9. PollyBass

    PollyBass ******

    Jun 25, 2001
    Shreveport, LA
    4... yeah, a 4 stringer is where it's at.

    Wait... no,,, a 5 string! for the low end rumble!.....

    Yeah... 5 string.....

    no wait,,, 4.....

    no ,5.

    8 STRINGS!


    *Not a dis to extra string players, only to JT, and PS: Polly likes strings, period.
  10. j.s.basuki

    j.s.basuki Supporting Member

    May 14, 2000
    I think it is easier to play on 5 strings so you do not have to move your finger up and down especially when you play bass and sing.
    When you master it then you can start playing 4 strings which is more difficult.
    For me 4 or 5 strings it is just the same.
    Please just do not copy any bassline from the song exatcly like what it is written or heard.
    4 and 5 is just higher or lower note.
    5 string is preffered for position, thumb anchor and its easeier when I sing while playing.
    But many like Sting, Paul M Cartney, and other top player play and sing with only 4 strings.
    So decide your self.
  11. BassesOfDeath


    Sep 13, 2003
    I have a 4 string which I love, when I do buy a new bass I'm probably gonna go all the way and get a 6 string.
  12. H2ODog


    Sep 30, 2003
    Roseville, CA
    Hey PollyBass!

    With all this talk about the number of strings my girlfiend suggested i should go to K-mart and get a G string, it would make her happy and save me money hmmm....:p
  13. PollyBass

    PollyBass ******

    Jun 25, 2001
    Shreveport, LA
    For once I agree with you. That sounds MUCH better than debating over how many strings you have, either way, you can't really lose here.
  14. H2ODog


    Sep 30, 2003
    Roseville, CA
    Thank you all for your input, this is a great site for someone like me, that needs answers from very knowledgable people. Thanks again.:)
  15. Well, since we all know that bassists aren't as smart as guitarists and therefore can't handle as many strings, I'd recommend going with as few as possible.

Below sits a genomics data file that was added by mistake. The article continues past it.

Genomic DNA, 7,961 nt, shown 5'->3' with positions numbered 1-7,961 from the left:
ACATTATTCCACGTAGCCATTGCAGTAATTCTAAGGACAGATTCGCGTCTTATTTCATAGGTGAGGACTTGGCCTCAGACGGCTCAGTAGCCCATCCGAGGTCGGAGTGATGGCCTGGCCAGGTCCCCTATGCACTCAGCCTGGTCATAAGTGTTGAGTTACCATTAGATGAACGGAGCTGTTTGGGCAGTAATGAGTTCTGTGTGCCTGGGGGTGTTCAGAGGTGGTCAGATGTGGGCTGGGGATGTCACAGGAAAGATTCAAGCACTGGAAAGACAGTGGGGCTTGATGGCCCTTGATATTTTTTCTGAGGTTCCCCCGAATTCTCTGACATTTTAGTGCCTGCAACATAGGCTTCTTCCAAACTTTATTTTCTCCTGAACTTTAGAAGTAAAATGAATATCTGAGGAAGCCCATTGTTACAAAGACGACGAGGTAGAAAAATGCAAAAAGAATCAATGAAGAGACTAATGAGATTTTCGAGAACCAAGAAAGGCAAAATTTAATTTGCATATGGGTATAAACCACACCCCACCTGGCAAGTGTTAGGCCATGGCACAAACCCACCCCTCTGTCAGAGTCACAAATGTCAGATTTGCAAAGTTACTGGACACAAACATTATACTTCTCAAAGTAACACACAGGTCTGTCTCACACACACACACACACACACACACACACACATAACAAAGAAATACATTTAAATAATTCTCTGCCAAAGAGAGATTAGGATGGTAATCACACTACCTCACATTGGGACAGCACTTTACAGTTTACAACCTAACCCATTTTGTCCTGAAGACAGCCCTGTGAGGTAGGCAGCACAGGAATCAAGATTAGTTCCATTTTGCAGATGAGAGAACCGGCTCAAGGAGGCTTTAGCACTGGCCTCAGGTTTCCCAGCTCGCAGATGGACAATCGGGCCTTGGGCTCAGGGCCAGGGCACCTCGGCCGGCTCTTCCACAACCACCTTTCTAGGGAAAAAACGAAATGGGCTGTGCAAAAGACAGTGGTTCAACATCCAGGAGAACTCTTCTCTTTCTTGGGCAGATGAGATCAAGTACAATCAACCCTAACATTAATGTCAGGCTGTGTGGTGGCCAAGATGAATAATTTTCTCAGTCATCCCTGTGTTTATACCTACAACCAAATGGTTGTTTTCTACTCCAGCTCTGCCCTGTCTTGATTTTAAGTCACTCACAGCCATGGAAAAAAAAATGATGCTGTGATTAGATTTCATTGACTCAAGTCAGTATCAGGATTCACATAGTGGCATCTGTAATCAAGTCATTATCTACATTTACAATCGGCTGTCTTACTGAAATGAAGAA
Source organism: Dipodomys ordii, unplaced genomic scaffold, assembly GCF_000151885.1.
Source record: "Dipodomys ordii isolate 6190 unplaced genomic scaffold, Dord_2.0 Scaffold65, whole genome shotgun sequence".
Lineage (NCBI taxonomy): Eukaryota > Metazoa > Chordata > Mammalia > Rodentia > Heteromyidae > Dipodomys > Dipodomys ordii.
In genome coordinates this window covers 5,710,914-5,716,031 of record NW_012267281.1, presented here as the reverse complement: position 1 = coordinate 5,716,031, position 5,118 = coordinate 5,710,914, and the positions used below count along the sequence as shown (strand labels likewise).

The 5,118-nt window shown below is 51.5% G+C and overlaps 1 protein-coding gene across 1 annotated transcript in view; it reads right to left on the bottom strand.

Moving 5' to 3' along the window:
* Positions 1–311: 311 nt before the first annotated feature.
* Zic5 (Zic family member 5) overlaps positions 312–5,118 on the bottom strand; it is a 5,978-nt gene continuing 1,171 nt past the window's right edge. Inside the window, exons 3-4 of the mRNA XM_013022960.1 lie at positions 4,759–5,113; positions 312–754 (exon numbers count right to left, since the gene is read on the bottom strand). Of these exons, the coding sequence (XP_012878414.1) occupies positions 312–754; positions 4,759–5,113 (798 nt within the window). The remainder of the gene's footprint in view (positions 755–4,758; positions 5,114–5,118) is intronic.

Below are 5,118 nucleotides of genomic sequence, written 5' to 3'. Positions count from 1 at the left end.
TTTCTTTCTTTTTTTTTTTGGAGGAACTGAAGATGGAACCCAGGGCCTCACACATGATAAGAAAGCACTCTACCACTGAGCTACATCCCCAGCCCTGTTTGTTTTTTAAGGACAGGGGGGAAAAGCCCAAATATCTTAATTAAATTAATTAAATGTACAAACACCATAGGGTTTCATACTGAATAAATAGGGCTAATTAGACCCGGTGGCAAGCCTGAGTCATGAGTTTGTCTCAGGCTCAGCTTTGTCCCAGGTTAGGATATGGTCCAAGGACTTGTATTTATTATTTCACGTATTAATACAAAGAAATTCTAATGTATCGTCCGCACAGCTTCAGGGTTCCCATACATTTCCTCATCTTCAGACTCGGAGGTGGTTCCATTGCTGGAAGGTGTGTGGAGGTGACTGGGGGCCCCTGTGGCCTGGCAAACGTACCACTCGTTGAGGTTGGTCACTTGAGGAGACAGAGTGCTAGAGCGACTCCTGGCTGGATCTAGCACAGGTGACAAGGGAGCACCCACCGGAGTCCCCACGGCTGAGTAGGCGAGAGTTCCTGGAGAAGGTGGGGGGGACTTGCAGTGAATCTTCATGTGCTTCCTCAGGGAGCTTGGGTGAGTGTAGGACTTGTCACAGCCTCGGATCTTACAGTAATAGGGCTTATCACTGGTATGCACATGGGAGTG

Guitarists not only handle 6 strings but they have that funky major 3rd interval in between the G and B strings. Plus they have to learn all those damn chords! It's good that there is an instrument for those of us too dumb to handle more than a couple of strings. That's why I became a bass player! You only have to play one note at a time and can get away with just a couple of strings.

    - Dave

    (if my point was too subtle, let me know)
  16. Dave makes an intersting point. I also think Nigel Tufnel of Spinal Tap was on to something when he referred to their requirement for a bass player: "Really, we were just looking for somebody who could count to four several times in a row."

    Seriously though, I recommend starting out on a five-string bass for the versatility they offer. When you do buy a bass, consider having a knowlegeable guitar tech adjust the action for you. By action, I mean the neck relief, bridge saddle height, and intonation. I remember my very first bass which had horrendously poor action with the strings about 1/2-inch off the 12th fret. I think I would have learned faster and enjoyed it more if I didn't have to physically struggle to play the thing. Also be aware that some cool-looking basses can sound terrible or be less playable and some humble-looking basses can sound and play better. Have fun.
  17. if you want a 4 or a 5 it is ultimately up to you and I don't know what to say that could help you decide other than to go out and play some and see how things feel.

    one major consideration is how much money do you want to spend on this bass. in my opinion it is hard to find a quality 5-string bass for much under $700. but you could get a great 4-string bass for about as cheap as you would want to. the thing about 5-strings is the B string tension and clairity. I didn't like 5-stringers until I played a nice one. I think that for most people just starting out it is more economical to start with a 4-string just because you have a lot more options in the cheaper price ranges. but if you have more money to work with then it does not matter.
  18. Blackbird

    Blackbird Moderator Staff Member Supporting Member

    Mar 18, 2000
    I say get a 5.

    My opinion on the B string: Better to have it and not use it than need it and not have it.
  19. get a five string, the b string acts as a nice thumbrest is you dont use it.
  20. I'm going to respectfully disagree with what most people have been saying. I think a four string is the best kind of bass to start out on. It's good to be more comfortable on playing something that only has the bare minimum. A four string is still the only essential bass. If you play a five a six a seven of an eight string, that's good for you, but just make sure you still know how to play a four. It's the only kind of bass anybody should ever really need.